Guy told me that the demand for high-yield debt is a function of the improving economy, declining returns for the debt market, and the fact that the weakest issuers were effectively shaken out by the last recession. He further pointed out that some bond investors are viewing credit risk (the chances of a company defaulting on its debt) as less of a concern than interest rate risk (the chances of interest rates rising).
The trade-off between higher portfolio income and wealth preservation is one that many AAII members face. Substituting dividend-yielding stocks for bonds doesn’t solve this problem, because a correction or a bear market will drag down dividend-yielding stocks. Suffice it to say, those of you who depend on portfolio income don’t have great options to choose from. (Believe me, I wish could I tell you otherwise.)
The best strategy is simply to diversify your bond holdings while paying attention to the quality of what you are investing in. Seek out bonds, both government and corporate, with varying maturity dates and yields. Also, consider using funds to get overseas fixed-income exposure. Most importantly, just realize that, although the uncertainty about future interest rates is disconcerting, no one knows with certainty when the Federal Reserve will start to raise rates or by how much.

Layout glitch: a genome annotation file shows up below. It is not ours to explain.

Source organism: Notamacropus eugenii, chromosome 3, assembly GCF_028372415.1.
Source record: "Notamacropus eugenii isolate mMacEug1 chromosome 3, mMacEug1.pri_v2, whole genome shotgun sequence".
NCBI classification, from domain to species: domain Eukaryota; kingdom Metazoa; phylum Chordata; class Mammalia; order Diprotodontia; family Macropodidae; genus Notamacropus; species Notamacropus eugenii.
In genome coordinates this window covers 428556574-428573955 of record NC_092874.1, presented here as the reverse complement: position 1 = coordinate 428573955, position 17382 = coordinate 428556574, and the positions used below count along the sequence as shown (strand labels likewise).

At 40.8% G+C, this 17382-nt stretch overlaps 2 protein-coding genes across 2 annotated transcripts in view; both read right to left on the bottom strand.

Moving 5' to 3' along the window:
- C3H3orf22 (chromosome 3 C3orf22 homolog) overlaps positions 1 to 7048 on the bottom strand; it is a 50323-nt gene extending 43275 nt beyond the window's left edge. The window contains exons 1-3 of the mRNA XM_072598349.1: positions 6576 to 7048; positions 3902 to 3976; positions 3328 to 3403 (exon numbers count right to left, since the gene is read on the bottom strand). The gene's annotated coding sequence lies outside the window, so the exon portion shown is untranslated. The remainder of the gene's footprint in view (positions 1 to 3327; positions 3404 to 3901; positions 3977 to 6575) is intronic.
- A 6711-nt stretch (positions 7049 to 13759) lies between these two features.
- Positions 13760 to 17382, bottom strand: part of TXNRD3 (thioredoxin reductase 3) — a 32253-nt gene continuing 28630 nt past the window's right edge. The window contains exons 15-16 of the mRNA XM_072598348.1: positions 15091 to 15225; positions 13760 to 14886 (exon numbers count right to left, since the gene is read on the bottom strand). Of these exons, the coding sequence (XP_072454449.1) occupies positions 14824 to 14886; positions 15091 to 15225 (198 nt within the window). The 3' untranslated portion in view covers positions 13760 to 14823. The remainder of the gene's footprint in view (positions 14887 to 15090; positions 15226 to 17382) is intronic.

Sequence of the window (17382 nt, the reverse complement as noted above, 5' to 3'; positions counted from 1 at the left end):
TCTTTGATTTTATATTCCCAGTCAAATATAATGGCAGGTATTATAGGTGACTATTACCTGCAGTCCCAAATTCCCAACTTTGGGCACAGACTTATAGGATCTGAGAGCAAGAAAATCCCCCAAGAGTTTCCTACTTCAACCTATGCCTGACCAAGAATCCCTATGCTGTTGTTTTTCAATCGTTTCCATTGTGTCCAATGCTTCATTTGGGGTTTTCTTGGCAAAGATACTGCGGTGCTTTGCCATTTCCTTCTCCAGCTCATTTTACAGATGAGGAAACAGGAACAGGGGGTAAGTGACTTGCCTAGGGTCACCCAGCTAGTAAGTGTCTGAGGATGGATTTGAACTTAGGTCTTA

Get to Know Bond Ladders
An effective way of managing a fixed-income portfolio for an uncertain interest rate environment is to ladder bonds. The terminology refers to combining bonds with different maturity dates within the same portfolio. This allows you to maintain an exposure to bonds and remove the risk of incorrectly timing the market. As bonds mature, you simply reinvest the proceeds into new bonds at the then-prevailing interest rates.
Steven Bohlin explained how to create a bond ladder in this 2004 AAII Journal article.
If you own fixed-income funds instead of individual bonds, you won’t be able to build a true ladder. What you could do, however, is combine funds with different durations. Since duration is a measure of interest rate sensitivity, one easy way to go about this is to look for a mixture of short-term, intermediate-term and long-term bond funds.